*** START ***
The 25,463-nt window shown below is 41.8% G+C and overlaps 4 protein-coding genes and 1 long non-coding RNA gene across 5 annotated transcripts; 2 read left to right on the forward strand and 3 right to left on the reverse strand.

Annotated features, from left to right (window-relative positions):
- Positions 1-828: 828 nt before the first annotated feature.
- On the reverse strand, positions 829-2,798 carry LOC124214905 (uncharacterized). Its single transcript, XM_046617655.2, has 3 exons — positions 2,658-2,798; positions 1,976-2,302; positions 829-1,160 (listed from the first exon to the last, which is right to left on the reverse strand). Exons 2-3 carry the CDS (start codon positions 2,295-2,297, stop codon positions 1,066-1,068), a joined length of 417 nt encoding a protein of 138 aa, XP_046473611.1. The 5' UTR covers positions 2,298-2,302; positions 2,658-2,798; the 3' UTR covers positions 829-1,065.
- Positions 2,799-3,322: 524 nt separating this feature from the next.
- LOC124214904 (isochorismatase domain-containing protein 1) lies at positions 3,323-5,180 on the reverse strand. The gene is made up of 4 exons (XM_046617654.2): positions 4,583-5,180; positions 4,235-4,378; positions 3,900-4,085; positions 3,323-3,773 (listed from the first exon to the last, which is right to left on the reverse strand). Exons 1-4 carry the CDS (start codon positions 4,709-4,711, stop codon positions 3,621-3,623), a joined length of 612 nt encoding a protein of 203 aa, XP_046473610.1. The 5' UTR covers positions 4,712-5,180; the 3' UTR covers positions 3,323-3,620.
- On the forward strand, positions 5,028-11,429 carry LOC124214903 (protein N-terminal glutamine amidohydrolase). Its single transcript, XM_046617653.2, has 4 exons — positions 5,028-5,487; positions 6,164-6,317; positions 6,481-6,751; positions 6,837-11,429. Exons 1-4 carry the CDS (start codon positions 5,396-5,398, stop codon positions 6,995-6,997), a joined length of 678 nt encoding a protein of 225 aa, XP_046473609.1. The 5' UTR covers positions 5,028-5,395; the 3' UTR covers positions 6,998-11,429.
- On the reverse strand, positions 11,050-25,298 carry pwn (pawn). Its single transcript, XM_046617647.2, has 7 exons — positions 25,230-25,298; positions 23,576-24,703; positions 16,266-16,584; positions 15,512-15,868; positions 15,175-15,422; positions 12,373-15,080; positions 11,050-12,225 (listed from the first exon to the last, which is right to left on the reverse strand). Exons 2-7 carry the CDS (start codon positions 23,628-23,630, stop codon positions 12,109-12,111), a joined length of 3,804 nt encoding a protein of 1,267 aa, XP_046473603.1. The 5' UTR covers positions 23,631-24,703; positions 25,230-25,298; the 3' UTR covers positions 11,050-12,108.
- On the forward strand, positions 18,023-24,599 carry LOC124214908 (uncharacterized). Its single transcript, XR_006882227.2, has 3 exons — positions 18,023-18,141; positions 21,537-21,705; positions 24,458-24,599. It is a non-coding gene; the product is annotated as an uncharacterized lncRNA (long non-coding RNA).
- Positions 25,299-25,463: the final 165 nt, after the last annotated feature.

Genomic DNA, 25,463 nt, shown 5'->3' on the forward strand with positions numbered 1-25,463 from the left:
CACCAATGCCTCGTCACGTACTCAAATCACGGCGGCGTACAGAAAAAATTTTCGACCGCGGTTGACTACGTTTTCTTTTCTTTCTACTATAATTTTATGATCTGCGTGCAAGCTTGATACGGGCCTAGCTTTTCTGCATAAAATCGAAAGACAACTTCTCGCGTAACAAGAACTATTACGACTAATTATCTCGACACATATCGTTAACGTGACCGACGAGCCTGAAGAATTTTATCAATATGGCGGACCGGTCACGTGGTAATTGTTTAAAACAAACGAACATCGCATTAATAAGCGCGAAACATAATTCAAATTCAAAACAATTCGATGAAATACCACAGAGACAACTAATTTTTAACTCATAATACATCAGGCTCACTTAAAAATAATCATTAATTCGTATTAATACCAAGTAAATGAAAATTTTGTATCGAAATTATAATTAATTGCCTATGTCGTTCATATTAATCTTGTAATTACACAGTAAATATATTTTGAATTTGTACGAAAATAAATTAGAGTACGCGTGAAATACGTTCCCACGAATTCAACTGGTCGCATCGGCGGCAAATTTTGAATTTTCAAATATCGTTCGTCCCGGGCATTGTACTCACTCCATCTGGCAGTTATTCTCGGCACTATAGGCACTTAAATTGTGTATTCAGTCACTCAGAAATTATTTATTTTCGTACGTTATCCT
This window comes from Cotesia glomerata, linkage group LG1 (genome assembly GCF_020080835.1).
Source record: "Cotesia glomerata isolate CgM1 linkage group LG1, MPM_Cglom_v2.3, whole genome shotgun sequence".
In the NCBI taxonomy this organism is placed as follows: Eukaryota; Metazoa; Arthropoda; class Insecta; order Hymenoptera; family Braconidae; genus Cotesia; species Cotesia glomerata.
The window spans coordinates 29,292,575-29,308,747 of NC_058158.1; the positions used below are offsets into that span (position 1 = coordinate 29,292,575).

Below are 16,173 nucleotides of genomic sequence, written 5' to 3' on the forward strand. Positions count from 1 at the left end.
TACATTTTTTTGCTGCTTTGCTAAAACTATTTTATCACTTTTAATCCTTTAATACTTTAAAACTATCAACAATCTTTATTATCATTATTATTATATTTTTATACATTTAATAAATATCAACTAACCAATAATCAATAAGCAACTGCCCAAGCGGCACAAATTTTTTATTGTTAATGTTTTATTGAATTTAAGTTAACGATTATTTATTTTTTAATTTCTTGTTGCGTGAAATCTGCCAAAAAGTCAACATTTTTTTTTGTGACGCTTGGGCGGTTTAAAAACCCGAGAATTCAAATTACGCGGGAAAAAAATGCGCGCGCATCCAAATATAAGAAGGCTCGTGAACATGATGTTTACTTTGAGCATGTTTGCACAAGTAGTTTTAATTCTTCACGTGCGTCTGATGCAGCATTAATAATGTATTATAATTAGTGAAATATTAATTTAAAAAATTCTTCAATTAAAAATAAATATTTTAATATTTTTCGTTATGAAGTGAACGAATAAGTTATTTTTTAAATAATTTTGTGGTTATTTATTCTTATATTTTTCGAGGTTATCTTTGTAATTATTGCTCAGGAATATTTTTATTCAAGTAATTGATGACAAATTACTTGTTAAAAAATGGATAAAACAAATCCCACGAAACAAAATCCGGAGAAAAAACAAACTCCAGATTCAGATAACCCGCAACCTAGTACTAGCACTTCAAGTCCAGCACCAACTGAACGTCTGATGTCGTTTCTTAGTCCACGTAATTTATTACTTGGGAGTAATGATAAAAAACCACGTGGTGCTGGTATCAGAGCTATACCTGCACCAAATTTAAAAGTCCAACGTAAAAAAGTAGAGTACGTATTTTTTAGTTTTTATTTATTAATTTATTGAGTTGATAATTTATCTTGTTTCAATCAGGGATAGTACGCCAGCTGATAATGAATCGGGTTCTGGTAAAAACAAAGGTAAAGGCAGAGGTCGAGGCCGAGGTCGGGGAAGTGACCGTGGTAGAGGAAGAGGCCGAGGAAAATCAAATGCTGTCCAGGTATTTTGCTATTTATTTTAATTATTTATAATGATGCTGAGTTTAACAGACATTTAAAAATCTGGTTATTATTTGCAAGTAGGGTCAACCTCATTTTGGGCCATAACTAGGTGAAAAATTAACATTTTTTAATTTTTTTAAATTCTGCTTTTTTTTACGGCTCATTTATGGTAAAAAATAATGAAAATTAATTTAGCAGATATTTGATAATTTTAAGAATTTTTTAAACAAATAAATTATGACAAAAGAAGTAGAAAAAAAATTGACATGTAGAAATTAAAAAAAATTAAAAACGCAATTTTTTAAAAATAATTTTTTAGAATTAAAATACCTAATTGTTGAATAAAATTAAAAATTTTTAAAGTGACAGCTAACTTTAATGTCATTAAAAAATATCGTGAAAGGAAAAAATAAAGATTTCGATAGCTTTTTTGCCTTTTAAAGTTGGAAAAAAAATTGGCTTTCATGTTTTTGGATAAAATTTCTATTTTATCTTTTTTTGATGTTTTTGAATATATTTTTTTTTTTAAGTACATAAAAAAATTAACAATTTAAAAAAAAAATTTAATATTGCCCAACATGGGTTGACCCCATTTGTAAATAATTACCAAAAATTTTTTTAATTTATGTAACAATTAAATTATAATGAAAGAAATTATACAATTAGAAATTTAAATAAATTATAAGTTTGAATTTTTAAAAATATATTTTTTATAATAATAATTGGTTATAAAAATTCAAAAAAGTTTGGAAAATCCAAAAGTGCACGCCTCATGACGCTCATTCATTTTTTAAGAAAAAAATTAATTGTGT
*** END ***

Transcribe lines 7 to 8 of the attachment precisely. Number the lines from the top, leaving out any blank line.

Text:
- On the forward strand, positions 5,028-11,429 carry LOC124214903 (protein N-terminal glutamine amidohydrolase). Its single transcript, XM_046617653.2, has 4 exons — positions 5,028-5,487; positions 6,164-6,317; positions 6,481-6,751; positions 6,837-11,429. Exons 1-4 carry the CDS (start codon positions 5,396-5,398, stop codon positions 6,995-6,997), a joined length of 678 nt encoding a protein of 225 aa, XP_046473609.1. The 5' UTR covers positions 5,028-5,395; the 3' UTR covers positions 6,998-11,429.
- On the reverse strand, positions 11,050-25,298 carry pwn (pawn). Its single transcript, XM_046617647.2, has 7 exons — positions 25,230-25,298; positions 23,576-24,703; positions 16,266-16,584; positions 15,512-15,868; positions 15,175-15,422; positions 12,373-15,080; positions 11,050-12,225 (listed from the first exon to the last, which is right to left on the reverse strand). Exons 2-7 carry the CDS (start codon positions 23,628-23,630, stop codon positions 12,109-12,111), a joined length of 3,804 nt encoding a protein of 1,267 aa, XP_046473603.1. The 5' UTR covers positions 23,631-24,703; positions 25,230-25,298; the 3' UTR covers positions 11,050-12,108.